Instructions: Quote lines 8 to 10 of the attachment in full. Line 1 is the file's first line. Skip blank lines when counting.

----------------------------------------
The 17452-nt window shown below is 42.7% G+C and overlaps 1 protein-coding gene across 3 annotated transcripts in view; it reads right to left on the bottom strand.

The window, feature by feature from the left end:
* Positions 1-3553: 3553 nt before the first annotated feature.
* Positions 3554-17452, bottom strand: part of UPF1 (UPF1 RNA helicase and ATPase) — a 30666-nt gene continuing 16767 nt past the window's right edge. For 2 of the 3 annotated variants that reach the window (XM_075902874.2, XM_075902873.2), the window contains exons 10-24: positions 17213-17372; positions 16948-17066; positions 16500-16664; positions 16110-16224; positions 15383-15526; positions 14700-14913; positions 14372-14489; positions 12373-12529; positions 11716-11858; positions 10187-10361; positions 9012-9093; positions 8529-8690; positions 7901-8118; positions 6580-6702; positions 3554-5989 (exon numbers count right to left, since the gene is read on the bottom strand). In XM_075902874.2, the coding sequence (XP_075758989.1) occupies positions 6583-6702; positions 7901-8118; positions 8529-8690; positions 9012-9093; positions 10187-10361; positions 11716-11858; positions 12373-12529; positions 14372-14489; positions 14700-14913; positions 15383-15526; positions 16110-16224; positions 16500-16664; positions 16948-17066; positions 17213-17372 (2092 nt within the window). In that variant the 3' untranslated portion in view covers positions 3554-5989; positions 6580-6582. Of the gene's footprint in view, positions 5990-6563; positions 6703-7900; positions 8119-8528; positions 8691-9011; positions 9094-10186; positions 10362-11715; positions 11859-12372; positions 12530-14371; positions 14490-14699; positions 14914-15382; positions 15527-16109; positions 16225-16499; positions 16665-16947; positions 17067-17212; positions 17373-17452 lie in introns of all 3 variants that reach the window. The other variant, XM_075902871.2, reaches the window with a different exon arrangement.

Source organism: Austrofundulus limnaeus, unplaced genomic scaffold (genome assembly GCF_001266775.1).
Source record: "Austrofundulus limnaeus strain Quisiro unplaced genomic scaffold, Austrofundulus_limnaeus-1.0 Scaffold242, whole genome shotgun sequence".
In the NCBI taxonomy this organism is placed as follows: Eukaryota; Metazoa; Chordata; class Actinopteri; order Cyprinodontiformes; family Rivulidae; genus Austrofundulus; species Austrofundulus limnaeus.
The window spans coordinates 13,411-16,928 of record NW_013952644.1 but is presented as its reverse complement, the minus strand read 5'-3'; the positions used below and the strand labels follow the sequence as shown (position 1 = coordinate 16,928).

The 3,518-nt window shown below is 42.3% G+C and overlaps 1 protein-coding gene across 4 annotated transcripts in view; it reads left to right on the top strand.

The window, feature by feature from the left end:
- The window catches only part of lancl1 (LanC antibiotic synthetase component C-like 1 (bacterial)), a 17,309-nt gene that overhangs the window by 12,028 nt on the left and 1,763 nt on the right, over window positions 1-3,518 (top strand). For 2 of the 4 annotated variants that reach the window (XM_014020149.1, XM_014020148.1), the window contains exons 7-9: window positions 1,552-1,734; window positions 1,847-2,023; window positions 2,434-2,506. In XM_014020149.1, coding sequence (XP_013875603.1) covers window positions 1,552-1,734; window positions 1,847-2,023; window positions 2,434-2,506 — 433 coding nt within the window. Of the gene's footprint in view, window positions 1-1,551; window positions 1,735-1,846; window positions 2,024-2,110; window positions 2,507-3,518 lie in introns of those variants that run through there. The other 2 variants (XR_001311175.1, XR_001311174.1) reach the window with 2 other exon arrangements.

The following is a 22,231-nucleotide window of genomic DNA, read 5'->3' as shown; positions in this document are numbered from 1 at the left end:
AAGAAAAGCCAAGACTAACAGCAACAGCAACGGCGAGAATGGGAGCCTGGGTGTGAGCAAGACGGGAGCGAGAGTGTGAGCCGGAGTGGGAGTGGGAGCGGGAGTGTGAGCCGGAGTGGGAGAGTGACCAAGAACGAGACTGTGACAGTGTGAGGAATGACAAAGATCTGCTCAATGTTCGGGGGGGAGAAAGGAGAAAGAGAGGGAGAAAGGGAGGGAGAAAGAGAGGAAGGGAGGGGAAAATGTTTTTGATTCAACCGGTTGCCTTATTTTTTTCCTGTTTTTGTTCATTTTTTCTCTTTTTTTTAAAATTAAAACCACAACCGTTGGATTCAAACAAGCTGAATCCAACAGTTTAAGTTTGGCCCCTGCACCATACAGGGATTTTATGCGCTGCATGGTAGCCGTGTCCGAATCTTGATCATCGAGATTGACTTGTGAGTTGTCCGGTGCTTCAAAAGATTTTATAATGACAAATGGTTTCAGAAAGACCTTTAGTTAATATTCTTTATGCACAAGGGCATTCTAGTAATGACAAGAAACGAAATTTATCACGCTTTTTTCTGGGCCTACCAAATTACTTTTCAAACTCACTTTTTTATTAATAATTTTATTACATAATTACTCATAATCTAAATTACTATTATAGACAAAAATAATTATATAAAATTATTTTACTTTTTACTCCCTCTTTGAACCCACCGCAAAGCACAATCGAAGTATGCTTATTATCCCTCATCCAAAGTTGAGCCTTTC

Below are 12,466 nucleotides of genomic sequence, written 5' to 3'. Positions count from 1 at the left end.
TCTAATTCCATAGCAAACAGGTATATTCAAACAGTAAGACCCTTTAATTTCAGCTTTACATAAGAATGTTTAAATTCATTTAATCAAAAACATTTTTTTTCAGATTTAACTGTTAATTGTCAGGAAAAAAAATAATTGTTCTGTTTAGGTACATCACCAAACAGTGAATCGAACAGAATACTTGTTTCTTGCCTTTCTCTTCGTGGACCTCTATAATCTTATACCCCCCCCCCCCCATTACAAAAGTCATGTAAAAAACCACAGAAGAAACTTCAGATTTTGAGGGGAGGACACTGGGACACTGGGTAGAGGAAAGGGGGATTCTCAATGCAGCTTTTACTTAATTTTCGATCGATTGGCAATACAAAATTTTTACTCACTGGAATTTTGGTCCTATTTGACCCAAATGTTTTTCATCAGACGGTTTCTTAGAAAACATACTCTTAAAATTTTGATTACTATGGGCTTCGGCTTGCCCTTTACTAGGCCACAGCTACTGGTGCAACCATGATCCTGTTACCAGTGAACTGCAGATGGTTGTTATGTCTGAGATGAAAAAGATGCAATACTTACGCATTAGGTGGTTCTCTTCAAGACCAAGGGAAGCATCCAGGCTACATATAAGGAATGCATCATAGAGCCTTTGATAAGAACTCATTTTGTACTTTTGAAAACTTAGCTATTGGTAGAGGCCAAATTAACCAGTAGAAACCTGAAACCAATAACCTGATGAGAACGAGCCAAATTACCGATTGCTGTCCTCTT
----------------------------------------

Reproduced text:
The window spans coordinates 13,411-16,928 of record NW_013952644.1 but is presented as its reverse complement, the minus strand read 5'-3'; the positions used below and the strand labels follow the sequence as shown (position 1 = coordinate 16,928).

The 3,518-nt window shown below is 42.3% G+C and overlaps 1 protein-coding gene across 4 annotated transcripts in view; it reads left to right on the top strand.

The window, feature by feature from the left end: